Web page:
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February 26, 1999

Senators Bill Frist (R-TN) and Joe Lieberman (D-CT), Co-chairs of the Science & Technology Caucus, issued a joint statement reacting to the Clinton Administration’s FY 2000 budget request for R&D. Calling the President’s request a "mixed blessing," the senators praised the commitment to civilian R&D, while disagreeing with proposed cuts for defense research of nearly six percent.

The senators also raised concern that in future years, according to the President’s projections and citing spending caps, appropriations for much of the civilian R&D program would see only modest increases, remain static or even face reductions. Earlier this month, Senator Frist introduced S 726, legislation calling for doubling federal civilian R&D spending over the next twelve years; Senator Lieberman was a co-sponsor of the bill (see related article).

In the House, Science Committee Chair James Sensenbrenner (R-WI) issued an eight-page critical reaction to the Administration’s budget request for R&D. Rep. Sensenbrenner said the President’s budget overspends the budget cap by $17 billion while total R&D spending could see a $1 billion decrease after adjusted for inflation. Because civilian R&D is proposed to grow by 2.9 percent in the Clinton budget, most of the impact of inflation would be felt shrinking defense research spending. "For every dollar increase in non-defense R&D, defense R&D loses almost two dollars," Sensenbrenner said.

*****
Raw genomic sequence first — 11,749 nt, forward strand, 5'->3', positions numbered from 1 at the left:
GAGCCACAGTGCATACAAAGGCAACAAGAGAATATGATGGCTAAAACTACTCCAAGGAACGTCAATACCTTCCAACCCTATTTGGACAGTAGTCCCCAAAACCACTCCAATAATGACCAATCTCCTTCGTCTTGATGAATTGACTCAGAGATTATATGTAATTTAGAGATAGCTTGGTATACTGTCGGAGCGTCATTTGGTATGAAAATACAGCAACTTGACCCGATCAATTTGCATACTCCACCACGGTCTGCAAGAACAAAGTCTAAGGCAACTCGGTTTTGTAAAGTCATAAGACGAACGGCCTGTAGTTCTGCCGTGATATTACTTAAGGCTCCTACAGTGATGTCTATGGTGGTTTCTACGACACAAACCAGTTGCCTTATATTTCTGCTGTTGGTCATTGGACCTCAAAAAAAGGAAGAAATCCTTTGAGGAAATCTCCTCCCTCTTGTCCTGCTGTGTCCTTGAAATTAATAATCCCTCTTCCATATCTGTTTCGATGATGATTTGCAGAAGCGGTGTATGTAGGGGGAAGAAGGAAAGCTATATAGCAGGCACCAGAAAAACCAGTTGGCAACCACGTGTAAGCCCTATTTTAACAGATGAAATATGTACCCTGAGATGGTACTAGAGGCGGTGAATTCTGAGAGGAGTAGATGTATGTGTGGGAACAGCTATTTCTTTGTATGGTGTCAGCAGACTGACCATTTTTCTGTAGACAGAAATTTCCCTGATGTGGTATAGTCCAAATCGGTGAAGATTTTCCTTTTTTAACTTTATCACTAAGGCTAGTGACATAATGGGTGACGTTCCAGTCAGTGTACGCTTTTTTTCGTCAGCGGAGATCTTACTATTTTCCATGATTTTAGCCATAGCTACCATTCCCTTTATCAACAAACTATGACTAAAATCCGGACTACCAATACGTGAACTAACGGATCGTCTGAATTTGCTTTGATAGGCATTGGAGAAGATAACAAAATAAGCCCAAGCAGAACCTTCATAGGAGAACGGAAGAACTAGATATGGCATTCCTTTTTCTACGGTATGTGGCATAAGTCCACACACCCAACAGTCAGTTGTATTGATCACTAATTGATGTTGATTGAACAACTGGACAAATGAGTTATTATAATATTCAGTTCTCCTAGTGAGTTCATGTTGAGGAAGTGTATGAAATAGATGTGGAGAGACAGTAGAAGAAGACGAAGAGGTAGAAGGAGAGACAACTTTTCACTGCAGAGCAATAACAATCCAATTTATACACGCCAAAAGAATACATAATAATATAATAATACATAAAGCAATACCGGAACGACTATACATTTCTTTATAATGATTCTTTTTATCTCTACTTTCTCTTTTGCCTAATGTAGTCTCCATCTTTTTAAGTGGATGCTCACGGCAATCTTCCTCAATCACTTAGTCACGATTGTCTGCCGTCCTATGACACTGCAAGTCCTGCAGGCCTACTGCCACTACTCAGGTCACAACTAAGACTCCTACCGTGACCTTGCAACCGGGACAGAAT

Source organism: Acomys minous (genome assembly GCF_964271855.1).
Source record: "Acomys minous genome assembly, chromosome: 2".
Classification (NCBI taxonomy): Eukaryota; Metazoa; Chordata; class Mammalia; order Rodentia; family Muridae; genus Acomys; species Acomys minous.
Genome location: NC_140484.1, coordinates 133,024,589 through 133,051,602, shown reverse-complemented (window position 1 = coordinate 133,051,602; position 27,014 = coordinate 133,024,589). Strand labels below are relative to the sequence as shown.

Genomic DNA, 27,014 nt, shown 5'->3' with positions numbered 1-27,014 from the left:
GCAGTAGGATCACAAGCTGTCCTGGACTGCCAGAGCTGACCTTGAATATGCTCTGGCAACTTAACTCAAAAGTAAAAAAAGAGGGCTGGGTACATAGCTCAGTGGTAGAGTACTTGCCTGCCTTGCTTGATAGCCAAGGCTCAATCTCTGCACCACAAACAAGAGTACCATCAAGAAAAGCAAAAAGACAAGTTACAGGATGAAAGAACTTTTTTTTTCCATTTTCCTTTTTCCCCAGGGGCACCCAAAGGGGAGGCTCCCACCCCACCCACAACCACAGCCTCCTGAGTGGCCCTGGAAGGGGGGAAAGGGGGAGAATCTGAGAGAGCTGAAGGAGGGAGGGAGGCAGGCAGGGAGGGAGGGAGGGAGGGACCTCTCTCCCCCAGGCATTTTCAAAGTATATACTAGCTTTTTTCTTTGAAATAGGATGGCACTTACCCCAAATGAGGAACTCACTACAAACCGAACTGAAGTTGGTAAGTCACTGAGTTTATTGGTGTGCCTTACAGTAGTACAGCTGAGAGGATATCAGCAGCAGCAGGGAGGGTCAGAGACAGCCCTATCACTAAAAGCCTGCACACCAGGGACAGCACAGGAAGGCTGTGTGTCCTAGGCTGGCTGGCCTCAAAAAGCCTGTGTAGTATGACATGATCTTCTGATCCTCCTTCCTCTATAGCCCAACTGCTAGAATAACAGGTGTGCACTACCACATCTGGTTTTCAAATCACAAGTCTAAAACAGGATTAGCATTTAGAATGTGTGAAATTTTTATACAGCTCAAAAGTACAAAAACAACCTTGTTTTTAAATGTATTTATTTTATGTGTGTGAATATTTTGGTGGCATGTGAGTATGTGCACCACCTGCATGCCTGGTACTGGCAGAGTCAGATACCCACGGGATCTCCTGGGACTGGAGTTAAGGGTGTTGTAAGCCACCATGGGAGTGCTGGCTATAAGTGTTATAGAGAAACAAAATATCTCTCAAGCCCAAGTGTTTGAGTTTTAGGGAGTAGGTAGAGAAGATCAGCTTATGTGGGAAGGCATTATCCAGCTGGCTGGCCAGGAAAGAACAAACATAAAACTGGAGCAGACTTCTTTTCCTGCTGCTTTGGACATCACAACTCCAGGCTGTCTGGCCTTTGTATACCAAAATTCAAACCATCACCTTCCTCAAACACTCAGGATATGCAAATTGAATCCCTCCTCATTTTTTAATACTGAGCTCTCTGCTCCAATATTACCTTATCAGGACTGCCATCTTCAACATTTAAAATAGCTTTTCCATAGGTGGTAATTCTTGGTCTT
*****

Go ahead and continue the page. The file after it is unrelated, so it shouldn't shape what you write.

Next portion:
Rep. Sensenbrenner continued by stating the 5-year spending projections in the Clinton R&D budget do not keep pace with inflation and could decline as much as 8 percent in real dollars based on current inflation rates. Rep. Sensenbrenner reported civilian R&D would see a 2 percent decrease in funding by the year 2004 when the President’s budget requests for the outyears are adjusted for inflation.

The budget review and analysis prepared by Rep. Sensenbrenner can be found on the web at http://www.house.gov/science/budget_analysis.htm. The press release issued by Senators Frist and Lieberman can be found on Sen. Lieberman’s webpage at http://www.senate.gov/~lieberman/r021199e.html